Clustering Reduces Downtime Risk

We're also taking advantage of Controller Clustering in several ways, starting on our main campus, where we moved from two separate 7220 Mobility Controllers to a cluster of four. Additionally, we have a separate cluster of Virtual Mobility Controllers that support our RAP's.

We've also upgraded to ArubaOS 8 and clustered our 7210 Mobility Controllers in Cairns. We'll soon do the same in Singapore.

Although we'd never experienced an outage, our previous setup was insufficient. Now, with multiple connections per client, the loss of a controller would go undetected by our customers. This certainly helps us sleep better at night.

AirMatch Optimizes Our Environment

Given our explosion in APs, perhaps our most eagerly anticipated feature of ArubaOS 8 was AirMatch. While the prior ARM technology was solid, AirMatch takes RF management to the next level.

Relying on AirMatch's machine learning capabilities to automate channel optimization, make power adjustments and tune channel widths, assists us with efficiently providing every student with the best possible Wi-Fi wherever they are – even in very dense lecture halls.

In the dorms, where all AP-205H units are deployed, AirMatch is definitely helping us ensure student devices connect seamlessly to the most suitable AP.

More to Come, But So Far, So Good

Going forward, we're excited by the flexibility ArubaOS 8 gives us to optimize our network, which will be comprised of over 2400 APs. For instance, Wi-Fi module updates, such as AppRF and ClientMatch, previously were delayed until break periods as they required an entire OS upgrade. This typically meant putting off an update for six to 12 months.

With Mobility Conductor's In-service Upgrade, we plan to perform updates on the module only with no downtime. It's similar to updating your phone applications rather than your entire operating system.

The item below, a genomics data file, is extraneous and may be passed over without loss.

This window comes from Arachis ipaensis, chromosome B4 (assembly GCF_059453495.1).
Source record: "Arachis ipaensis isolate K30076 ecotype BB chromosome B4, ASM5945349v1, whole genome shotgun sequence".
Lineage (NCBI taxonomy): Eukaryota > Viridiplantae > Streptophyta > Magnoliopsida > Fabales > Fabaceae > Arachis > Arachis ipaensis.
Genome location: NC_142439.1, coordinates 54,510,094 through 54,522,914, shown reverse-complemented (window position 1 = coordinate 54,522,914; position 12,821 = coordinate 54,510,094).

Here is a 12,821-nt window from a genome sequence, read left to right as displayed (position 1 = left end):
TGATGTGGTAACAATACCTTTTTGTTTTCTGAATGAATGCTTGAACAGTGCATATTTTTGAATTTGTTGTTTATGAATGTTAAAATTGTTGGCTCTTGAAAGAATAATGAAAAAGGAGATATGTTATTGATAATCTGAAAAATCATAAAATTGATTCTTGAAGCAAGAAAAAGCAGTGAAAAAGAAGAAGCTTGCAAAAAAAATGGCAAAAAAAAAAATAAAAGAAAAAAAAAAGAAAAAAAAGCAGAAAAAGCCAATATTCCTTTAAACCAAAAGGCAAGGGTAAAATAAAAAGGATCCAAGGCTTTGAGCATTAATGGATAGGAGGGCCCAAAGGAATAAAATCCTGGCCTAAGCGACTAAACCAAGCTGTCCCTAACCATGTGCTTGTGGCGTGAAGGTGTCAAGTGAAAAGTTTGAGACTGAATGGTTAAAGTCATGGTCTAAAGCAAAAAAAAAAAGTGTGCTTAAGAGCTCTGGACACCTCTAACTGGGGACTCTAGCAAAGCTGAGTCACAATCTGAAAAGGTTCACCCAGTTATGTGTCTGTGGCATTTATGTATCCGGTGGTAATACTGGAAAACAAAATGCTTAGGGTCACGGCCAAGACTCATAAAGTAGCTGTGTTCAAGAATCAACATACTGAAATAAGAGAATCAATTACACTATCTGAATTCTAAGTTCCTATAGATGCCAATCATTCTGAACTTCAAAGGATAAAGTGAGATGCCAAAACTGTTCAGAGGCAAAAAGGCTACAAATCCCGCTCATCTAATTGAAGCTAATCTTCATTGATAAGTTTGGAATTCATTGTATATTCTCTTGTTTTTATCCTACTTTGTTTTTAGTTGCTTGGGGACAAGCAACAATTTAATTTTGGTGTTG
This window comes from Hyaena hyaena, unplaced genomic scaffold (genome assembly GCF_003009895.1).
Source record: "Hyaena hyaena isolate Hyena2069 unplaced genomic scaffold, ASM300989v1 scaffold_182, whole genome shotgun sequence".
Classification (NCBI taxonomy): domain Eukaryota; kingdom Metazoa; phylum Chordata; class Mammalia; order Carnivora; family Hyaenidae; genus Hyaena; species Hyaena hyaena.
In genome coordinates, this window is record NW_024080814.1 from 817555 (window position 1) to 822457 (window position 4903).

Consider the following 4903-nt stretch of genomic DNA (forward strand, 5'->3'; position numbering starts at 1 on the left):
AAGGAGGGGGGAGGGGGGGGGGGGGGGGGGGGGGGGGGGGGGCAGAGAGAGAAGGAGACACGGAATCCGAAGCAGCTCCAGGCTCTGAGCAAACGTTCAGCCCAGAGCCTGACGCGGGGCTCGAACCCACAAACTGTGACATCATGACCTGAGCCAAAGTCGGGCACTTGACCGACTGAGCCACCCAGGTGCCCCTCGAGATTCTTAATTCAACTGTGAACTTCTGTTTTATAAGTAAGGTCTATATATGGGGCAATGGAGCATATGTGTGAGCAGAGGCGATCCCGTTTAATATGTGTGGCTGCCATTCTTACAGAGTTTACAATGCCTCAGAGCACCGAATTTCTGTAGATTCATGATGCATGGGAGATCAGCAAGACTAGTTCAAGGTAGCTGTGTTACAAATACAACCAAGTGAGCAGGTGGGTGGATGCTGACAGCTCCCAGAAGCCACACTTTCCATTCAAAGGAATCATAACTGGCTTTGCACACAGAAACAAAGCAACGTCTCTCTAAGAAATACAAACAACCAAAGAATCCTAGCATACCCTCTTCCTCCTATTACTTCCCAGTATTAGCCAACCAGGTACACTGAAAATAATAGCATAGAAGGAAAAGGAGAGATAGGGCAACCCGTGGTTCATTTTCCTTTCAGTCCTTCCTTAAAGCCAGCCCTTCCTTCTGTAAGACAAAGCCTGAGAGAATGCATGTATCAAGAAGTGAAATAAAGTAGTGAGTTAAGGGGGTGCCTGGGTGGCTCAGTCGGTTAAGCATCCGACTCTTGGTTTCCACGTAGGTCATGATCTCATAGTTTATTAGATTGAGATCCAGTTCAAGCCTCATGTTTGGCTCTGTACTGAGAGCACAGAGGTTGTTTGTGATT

Also, we're beginning to leverage Clarity within AirWave for diagnosing issues and resolving them faster.

Most importantly, we're efficiently and effectively managing our Wi-Fi despite the dramatic surge in concurrent devices as a result of installing APs in dorm rooms. Previously, our peak device counts averaged about 6,000. Over the past couple of months that's jumped to 8,000 – and we only expect it to escalate from there.

At this point, we're still just scratching the surface of what ArubaOS 8 can do (and its new version, 8.1, which we've upgraded to). We're keen to explore all the capabilities further, such as greater programmability along with adding new, business-critical applications – without requiring network upgrades or outages. Meanwhile, adopting Aruba's latest platform innovation has clearly been a strategic advantage for us.

Ron Gardner is a Network Engineer at Townsville, Australia's James Cook University, one of the world's leading institutions focusing on the tropics. Rated by the Academic Ranking of World Universities (ARWU) in the top 2 percent of the world's tertiary institutions, and number 1 globally for Marine Biology (CWUR), JCU's unique locations enable students from Australia and overseas to study in a diverse physical environment. Its campuses are situated in Townsville, Cairns Mackay, Brisbane, Mount Isa and Thursday Island in Australia plus an international campus in Singapore.